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Economic Disparities and Life Satisfaction in European Regions

Grazia Pittau, Roberto Zelli, and I came out with a paper investigating the role of economic variables in predicting regional disparities in reported life satisfaction of European Union citizens. We use multilevel modeling to explicitly account for the hierarchical nature of our data, respondents within regions and countries, and for understanding patterns of variation within and between regions. Here’s what we found:

– Personal income matters more in poor regions than in rich regions, a pattern that still holds for regions within the same country.

– Being unemployed is negatively associated with life satisfaction even after controlled for income variation. Living in high unemployment regions does not alleviate the unhappiness of being out of work.

– After controlling for individual characteristics and modeling interactions, regional differences in life satisfaction still remain.

Here’s a quick graph; there’s more in the article:

satisfaction.png

5 Comments

  1. DaveG says:

    My comment is a bit tangential – but here goes.

    I would love to see a comparison of the inequality & regional differences between the EU & the USA. The data must be there.

    Why? I have a suspicion that the differences in the USA are as big or bigger than within the EU, and that would be something concrete against the idea that the Euro cannot survive because of 'structural issues'.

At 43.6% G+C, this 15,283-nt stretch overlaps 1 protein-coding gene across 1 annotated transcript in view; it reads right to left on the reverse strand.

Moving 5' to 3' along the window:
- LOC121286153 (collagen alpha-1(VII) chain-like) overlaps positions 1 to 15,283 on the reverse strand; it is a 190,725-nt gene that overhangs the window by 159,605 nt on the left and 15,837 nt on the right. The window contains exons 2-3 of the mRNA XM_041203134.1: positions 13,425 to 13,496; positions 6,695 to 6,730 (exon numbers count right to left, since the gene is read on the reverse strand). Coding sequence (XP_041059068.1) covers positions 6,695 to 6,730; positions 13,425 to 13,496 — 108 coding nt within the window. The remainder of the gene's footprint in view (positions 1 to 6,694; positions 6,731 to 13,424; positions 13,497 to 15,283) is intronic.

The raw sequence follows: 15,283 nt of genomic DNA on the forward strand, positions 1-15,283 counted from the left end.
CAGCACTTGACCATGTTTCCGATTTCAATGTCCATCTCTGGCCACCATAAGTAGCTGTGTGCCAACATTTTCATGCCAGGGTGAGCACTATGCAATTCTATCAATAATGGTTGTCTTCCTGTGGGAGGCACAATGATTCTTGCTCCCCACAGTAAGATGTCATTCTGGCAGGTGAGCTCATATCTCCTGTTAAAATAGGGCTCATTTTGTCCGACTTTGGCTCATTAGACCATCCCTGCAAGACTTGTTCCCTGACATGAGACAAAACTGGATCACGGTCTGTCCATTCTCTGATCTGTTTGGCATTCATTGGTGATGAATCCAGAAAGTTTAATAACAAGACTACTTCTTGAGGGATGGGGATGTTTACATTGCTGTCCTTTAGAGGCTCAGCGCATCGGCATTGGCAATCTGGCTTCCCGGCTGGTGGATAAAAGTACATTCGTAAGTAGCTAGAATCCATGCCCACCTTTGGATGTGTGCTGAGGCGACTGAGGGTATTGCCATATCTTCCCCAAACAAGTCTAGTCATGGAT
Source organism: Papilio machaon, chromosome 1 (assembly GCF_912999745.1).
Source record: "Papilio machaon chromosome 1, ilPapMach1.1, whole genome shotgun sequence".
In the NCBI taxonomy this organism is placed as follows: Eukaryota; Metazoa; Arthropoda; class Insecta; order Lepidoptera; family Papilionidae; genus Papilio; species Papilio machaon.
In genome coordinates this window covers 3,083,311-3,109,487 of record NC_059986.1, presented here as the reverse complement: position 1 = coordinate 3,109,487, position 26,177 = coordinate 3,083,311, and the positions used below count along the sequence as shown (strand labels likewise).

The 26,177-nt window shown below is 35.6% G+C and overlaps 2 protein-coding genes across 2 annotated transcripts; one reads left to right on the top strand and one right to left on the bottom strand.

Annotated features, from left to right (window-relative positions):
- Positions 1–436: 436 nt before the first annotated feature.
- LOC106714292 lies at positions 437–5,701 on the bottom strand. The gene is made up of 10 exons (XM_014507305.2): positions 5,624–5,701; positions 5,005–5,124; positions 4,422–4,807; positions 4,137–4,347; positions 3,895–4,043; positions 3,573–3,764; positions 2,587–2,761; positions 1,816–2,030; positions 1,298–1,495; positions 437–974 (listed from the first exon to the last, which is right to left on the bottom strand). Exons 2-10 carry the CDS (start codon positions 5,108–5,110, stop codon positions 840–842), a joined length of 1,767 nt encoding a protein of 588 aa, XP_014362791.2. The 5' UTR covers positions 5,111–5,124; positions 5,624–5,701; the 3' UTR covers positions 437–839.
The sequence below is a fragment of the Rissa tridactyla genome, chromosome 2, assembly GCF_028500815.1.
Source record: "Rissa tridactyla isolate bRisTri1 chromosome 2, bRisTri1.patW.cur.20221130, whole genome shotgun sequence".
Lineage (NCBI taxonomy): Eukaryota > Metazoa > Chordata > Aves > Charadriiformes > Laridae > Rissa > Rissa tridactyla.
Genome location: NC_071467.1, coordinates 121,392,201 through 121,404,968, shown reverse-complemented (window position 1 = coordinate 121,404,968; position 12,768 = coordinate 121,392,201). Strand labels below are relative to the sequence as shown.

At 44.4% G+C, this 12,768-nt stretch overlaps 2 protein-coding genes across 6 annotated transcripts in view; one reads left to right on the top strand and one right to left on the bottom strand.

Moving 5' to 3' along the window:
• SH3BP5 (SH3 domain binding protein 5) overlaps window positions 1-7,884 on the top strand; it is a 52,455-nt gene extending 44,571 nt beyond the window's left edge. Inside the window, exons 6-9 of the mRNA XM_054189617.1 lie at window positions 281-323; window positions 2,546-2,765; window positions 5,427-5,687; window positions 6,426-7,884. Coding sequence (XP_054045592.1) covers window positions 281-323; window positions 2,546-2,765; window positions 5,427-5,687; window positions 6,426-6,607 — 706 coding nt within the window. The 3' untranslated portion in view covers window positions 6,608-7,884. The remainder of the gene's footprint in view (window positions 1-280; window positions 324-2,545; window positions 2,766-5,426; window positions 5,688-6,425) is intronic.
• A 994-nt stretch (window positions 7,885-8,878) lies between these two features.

2. DaveG says:

    A very interesting feature the two countries with possibly two groups are the UK & Germany both composed of one of more ex-countries.

    Can you separate wales, Scotland, NI, and East vs West Germany in the original data?

    Dave

  3. Phil says:

    Perhaps naively, I would have expected a substantial correlation between suicide rates and levels of unhappiness. That is, if a society is unsatisfied on average, I would have expected a higher suicide rate than if the society is satisfied on average. But I don't see much sign of such a relationship when I compare suicide rates to the average life satisfaction. For instance, the median suicide rate in the five most satisfied countries is that of Ireland, 9.3 per 100K. The median suicide rate in the five least satisfied countries is that of Germany, 9.4 per 100K. Of the five highest suicide rates, three are from the middle of the satisfaction list, one is from the group of most satisfied countries, and one is from the group of least satisfied countries.

    Perhaps my view of suicide is too simplistic — maybe suicides don't represent the least-satisfied tail of a central satisfaction distribution within each country. Comments, Andrew?

  4. Philip R says:

    There is a lovely lecture from Prof. Richard layard on the topic. It touches some issue raised in the comments:
    http://www2.lse.ac.uk/PublicEvents/events/2003/20

  5. thom says:

    @Phil: I think that is naive. Suicide is largely a mental health issue. Does anyone commit suicide because of low life satisfaction per se? In addition, there are big cultural and demographic factors at work (e.g., Catholic vs. non-Catholic; page group effects) and correlations with latitude (hours of daylight). An educated guess suggests high suicide rates in non-Catholic, Northern latitude countries with a high proportion of young males and perhaps high youth unemployment and poor mental health provision.